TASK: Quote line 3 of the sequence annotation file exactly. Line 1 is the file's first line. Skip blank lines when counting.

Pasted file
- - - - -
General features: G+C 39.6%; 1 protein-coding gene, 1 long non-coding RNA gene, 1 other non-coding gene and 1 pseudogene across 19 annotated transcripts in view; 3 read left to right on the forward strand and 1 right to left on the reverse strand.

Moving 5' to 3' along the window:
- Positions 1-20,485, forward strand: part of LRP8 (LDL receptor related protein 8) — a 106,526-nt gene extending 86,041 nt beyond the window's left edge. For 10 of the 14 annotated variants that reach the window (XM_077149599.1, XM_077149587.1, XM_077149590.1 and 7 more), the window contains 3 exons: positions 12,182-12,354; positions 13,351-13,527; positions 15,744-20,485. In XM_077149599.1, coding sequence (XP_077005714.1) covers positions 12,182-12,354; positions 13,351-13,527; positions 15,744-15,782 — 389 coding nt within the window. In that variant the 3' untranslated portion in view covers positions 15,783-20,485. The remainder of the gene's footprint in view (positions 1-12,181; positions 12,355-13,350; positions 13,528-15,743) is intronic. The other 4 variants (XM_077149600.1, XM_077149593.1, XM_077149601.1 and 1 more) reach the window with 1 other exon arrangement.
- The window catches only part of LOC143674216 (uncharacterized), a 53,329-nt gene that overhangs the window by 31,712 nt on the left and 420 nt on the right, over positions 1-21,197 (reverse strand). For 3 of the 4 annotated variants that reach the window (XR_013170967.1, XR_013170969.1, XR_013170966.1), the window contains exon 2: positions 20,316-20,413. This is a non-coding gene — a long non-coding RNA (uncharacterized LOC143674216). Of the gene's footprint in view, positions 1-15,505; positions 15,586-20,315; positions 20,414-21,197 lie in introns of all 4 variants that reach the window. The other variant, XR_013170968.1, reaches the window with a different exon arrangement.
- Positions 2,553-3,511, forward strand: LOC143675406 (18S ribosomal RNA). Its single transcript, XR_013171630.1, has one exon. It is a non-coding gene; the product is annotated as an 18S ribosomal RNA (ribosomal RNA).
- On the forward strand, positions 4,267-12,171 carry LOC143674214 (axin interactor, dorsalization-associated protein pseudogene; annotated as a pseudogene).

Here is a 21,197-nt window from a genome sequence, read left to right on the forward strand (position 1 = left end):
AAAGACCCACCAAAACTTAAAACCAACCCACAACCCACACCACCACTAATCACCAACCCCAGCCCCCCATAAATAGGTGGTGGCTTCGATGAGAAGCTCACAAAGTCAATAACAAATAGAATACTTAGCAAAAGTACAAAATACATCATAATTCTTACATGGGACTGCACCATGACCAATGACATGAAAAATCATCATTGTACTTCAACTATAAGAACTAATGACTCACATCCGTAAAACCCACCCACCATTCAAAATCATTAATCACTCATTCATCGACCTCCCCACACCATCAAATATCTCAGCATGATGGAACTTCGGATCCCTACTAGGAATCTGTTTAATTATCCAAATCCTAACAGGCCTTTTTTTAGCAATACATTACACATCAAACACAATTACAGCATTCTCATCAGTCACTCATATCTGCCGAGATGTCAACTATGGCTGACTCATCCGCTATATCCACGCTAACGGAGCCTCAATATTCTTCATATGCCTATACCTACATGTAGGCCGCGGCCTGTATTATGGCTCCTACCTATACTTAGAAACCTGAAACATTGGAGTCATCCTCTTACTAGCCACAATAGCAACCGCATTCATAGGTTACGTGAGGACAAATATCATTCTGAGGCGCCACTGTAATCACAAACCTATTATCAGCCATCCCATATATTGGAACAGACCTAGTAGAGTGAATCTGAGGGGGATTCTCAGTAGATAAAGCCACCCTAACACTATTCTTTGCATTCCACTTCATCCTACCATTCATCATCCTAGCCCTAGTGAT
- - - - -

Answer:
- Positions 1-20,485, forward strand: part of LRP8 (LDL receptor related protein 8) — a 106,526-nt gene extending 86,041 nt beyond the window's left edge. For 10 of the 14 annotated variants that reach the window (XM_077149599.1, XM_077149587.1, XM_077149590.1 and 7 more), the window contains 3 exons: positions 12,182-12,354; positions 13,351-13,527; positions 15,744-20,485. In XM_077149599.1, coding sequence (XP_077005714.1) covers positions 12,182-12,354; positions 13,351-13,527; positions 15,744-15,782 — 389 coding nt within the window. In that variant the 3' untranslated portion in view covers positions 15,783-20,485. The remainder of the gene's footprint in view (positions 1-12,181; positions 12,355-13,350; positions 13,528-15,743) is intronic. The other 4 variants (XM_077149600.1, XM_077149593.1, XM_077149601.1 and 1 more) reach the window with 1 other exon arrangement.